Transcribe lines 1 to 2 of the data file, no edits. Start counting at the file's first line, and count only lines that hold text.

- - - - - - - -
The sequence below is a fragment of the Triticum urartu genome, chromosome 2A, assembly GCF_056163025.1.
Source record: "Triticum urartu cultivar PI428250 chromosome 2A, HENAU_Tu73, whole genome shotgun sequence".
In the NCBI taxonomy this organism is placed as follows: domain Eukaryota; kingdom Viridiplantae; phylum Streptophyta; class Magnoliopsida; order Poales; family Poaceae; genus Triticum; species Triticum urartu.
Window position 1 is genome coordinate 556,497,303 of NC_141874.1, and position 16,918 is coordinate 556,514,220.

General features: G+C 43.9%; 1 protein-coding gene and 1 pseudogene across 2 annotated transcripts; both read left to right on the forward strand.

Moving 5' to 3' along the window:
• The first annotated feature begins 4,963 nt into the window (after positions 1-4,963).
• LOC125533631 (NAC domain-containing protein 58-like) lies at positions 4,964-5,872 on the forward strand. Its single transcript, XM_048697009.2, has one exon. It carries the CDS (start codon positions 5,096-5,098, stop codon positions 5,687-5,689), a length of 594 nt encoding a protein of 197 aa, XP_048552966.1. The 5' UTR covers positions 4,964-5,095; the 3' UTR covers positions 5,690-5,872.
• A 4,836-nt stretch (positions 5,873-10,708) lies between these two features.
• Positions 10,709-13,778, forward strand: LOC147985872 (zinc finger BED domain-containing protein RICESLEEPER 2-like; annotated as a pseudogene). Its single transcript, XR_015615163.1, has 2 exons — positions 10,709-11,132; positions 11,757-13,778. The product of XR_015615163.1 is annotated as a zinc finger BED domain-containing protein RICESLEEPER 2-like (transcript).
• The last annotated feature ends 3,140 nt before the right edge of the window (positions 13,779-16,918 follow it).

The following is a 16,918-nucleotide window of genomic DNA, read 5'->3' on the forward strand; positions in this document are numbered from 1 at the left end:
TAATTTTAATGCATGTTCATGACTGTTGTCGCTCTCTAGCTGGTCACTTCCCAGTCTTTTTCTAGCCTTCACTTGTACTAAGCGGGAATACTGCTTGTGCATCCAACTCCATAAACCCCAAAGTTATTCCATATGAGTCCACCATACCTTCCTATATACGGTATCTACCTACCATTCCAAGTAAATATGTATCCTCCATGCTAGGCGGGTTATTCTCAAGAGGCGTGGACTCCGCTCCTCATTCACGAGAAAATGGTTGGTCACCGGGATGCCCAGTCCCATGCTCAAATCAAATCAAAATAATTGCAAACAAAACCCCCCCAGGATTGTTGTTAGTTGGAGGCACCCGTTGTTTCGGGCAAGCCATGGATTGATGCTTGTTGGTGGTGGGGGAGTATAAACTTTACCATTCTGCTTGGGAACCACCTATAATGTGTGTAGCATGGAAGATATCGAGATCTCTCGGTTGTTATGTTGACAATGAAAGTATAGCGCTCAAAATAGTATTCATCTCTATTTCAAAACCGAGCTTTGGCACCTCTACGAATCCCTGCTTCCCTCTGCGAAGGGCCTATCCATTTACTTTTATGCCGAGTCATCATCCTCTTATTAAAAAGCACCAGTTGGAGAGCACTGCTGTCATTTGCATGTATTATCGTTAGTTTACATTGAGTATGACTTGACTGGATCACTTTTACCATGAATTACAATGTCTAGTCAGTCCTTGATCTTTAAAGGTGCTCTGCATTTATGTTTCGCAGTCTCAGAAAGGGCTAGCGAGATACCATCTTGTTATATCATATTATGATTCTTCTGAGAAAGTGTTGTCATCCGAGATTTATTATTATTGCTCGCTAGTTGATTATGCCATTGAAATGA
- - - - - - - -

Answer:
The sequence below is a fragment of the Triticum urartu genome, chromosome 2A, assembly GCF_056163025.1.
Source record: "Triticum urartu cultivar PI428250 chromosome 2A, HENAU_Tu73, whole genome shotgun sequence".